Never, I hope.
It's simply the wrong war, for two reasons:
- Corporate customers don't prize innovation.
- Corporate customers only embrace new technology when they must.
Makes it easy to understand why Dell (Nasdaq: DELL ) has been so successful as a corporate supplier, doesn't it? Keep it cheap, don't surprise me, and don't push new stuff on me till there's no other choice.
Or think of Microsoft (Nasdaq: MSFT ) . What makes Windows great -- and I really mean this -- is its legacy. Plenty of software written for earlier versions of Windows still works with current versions of the OS. (Well, XP at least.) Apple can't say that about the Mac OS.
Here's why that matters. IT managers, above all else, are charged with maintaining corporate systems. Improvement isn't really the point; it never has been. What matters is creating a controlled environment where rogue software and devices don't compromise security.
An obsession with control has led to an obsession with "standards." All software is built from these cookbooks of code -- even the underpinnings of the Web -- because adherence to common principles preserves compatibility between software and systems, allowing data to be shared and business to get done.
Raise your hand if you think Apple's products are great because (a) they're really interoperable and (b) they strictly adhere to standards. I didn't think so.
Connect with the insurrection
Having said all that, I am not arguing for Apple to avoid the enterprise. I'm just saying that directly courting corporate customers would force Apple's culture to shift from innovation to safety. I believe that would immeasurably damage the company's brand and destroy its moat.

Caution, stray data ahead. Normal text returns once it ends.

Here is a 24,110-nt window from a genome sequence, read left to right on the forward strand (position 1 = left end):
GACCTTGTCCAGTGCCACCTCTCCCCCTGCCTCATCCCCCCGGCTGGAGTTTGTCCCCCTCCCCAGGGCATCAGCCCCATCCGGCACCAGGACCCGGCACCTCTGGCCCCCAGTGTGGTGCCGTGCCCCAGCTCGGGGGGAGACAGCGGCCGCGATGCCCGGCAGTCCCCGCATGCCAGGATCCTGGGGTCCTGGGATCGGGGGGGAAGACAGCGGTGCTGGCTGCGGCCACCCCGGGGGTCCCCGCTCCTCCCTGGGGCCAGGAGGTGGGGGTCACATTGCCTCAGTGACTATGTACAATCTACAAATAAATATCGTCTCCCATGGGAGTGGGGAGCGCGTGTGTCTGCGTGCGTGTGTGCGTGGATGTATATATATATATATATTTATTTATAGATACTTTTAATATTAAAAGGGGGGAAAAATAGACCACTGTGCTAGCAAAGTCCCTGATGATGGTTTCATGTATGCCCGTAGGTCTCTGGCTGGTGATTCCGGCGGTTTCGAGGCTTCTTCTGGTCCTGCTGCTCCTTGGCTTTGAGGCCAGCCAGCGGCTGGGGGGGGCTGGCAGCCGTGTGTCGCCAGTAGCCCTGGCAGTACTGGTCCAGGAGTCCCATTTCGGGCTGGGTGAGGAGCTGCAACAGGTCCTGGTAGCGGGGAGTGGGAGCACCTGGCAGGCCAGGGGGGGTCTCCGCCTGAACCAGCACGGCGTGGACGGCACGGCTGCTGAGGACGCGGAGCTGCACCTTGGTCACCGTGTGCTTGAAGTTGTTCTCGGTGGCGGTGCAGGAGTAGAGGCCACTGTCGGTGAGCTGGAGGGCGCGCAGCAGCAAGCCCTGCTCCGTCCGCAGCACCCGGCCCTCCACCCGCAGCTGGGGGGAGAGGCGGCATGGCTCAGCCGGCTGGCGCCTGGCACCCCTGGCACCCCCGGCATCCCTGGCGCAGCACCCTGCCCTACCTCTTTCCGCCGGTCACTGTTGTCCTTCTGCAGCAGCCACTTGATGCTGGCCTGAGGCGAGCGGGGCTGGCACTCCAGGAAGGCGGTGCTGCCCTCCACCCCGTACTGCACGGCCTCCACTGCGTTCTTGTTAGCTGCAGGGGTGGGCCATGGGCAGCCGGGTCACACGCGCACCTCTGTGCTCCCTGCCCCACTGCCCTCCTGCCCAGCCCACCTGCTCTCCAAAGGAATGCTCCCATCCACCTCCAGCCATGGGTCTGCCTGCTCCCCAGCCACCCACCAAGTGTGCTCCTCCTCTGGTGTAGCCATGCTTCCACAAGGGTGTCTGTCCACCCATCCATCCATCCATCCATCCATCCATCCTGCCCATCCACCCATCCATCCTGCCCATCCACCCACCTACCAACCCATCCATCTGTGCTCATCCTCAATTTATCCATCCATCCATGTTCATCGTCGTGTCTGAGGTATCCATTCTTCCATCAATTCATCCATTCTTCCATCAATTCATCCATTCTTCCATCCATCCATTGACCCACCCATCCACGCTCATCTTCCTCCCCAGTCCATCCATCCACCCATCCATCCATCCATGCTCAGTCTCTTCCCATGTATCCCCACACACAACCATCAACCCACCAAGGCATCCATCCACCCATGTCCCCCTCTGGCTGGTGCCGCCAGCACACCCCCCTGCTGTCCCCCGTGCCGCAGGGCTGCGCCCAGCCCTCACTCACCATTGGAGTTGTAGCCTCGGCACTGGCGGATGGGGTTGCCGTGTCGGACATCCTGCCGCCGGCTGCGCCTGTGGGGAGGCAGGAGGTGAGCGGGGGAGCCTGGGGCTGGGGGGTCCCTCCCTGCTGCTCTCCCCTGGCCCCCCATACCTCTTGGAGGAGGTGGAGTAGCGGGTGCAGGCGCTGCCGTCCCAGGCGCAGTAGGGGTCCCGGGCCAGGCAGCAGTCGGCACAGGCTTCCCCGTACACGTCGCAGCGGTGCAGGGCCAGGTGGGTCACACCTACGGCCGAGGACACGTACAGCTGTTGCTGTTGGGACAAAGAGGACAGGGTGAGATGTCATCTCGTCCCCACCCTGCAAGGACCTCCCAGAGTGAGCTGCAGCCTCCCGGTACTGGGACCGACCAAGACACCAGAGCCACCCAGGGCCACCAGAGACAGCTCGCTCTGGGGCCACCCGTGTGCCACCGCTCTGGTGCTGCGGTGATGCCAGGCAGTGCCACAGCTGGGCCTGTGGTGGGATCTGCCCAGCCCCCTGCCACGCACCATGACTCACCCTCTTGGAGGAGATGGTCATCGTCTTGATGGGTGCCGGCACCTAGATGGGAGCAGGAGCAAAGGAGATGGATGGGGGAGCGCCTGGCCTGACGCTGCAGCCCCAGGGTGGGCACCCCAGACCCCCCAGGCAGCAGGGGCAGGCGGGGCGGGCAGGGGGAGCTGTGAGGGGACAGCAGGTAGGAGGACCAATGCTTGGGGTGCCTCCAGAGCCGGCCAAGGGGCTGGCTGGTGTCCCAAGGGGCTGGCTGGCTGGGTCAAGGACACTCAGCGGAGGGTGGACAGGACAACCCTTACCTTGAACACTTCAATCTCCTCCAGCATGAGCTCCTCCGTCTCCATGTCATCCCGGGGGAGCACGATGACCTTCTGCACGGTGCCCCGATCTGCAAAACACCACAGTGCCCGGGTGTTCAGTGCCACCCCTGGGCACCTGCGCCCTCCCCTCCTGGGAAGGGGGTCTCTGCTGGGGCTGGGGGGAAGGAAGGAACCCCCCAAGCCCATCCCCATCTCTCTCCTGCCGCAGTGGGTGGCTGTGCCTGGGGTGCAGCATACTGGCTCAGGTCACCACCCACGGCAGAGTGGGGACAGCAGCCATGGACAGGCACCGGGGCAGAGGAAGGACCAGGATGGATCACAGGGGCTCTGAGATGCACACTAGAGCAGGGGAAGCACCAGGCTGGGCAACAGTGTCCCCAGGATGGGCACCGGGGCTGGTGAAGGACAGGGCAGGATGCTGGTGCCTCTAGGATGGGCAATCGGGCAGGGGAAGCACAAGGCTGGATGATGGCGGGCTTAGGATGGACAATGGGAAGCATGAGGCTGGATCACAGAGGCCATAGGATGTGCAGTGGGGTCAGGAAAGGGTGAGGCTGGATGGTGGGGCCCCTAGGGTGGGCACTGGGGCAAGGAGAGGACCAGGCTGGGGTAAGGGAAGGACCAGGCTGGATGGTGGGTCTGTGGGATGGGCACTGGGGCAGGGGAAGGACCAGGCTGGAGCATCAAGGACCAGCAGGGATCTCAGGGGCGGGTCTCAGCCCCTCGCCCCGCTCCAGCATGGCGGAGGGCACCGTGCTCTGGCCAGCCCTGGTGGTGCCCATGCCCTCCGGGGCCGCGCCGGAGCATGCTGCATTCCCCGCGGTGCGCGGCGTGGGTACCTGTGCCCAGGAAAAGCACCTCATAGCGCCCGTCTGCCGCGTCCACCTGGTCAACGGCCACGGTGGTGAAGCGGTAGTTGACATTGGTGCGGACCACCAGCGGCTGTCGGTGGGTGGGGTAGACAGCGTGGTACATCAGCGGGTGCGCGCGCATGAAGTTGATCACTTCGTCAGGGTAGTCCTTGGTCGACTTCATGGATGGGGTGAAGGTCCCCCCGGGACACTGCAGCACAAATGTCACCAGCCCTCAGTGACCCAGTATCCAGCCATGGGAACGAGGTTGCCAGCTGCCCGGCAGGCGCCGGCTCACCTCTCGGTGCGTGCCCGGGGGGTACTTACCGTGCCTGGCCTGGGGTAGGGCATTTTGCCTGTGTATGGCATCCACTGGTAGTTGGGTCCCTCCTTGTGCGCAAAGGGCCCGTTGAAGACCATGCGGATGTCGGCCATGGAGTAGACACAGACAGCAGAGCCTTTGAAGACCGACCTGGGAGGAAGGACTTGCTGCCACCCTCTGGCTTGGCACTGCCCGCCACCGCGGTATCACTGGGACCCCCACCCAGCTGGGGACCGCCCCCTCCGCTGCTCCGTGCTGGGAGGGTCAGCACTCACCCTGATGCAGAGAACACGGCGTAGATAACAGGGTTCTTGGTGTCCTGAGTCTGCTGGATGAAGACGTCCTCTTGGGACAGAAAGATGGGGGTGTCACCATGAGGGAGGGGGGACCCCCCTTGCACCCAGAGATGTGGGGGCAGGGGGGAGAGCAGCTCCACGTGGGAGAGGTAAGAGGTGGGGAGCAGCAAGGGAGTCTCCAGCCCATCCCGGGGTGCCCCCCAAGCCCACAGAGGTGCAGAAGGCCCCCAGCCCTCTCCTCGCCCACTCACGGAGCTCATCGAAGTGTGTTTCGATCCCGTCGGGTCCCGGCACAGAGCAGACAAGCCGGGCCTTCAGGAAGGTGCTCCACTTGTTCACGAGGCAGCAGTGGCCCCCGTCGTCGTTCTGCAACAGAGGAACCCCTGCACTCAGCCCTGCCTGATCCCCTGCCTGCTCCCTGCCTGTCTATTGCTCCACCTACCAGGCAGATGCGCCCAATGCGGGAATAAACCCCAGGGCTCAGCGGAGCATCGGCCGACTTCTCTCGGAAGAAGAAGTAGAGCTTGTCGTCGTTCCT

Nevertheless, Apple can, and I believe will, win in the boardroom. It merely needs an insurrection -- an uprising that pulls its consumer technology into the enterprise market.
We know such radical shifts are possible. Consider Research In Motion's (Nasdaq: RIMM ) BlackBerry. From 1999 to 2004, it was mostly a cool gadget that users brought to work. IT managers dealt with the intrusion, and since that time, RIM's subscriber base has grown from 2 million to more than 14 million.
Or think of Firefox. Devoted consumers have downloaded the browser by the millions in a rebellion against Microsoft's Internet Explorer. The result? Big firms such as IBM (NYSE: IBM ) have told their IT teams to figure out how to accommodate the upstart.
So with history as our guide, it follows that if Apple really wants to win the corporate market, it needs to keep winning consumers. And those consumers, in turn, have to sway IT managers to make room for their gear. Gear like, you know, the iPhone.
Steve Jobs: arms dealer
Here's the good news for investors: Jobs already knows the pattern, and he's arming consumers to take the fight to their IT departments.
Witness Apple's March unveiling of business tools for the iPhone. Among the list: added security features, a kit for creating new business software for the device, and built-in interoperability with Microsoft's Exchange software for managing corporate networks.
I'll understand if you're primarily interested in that last point. Exchange is arguably, outside of the Web itself, the software platform for networked business today. Connecting to it lifted the fortunes of the BlackBerry and, for a time, Palm's (Nasdaq: PALM ) Treo. Conducting an enterprise insurgency without Exchange support would be like fighting a war without ammo. Now, the iPhone has plenty.
And its supply lines are getting richer by the day. Legendary venture capitalist Kleiner Perkins Caulfield & Byers has established a $100 million "iFund" to encourage development of software for the iPhone, which it sees as a platform for business computing. I think it's right; we'll see whether IT managers come to agree.
Long live the iPhone insurgency.
Brrrrring! It's related Foolishness calling: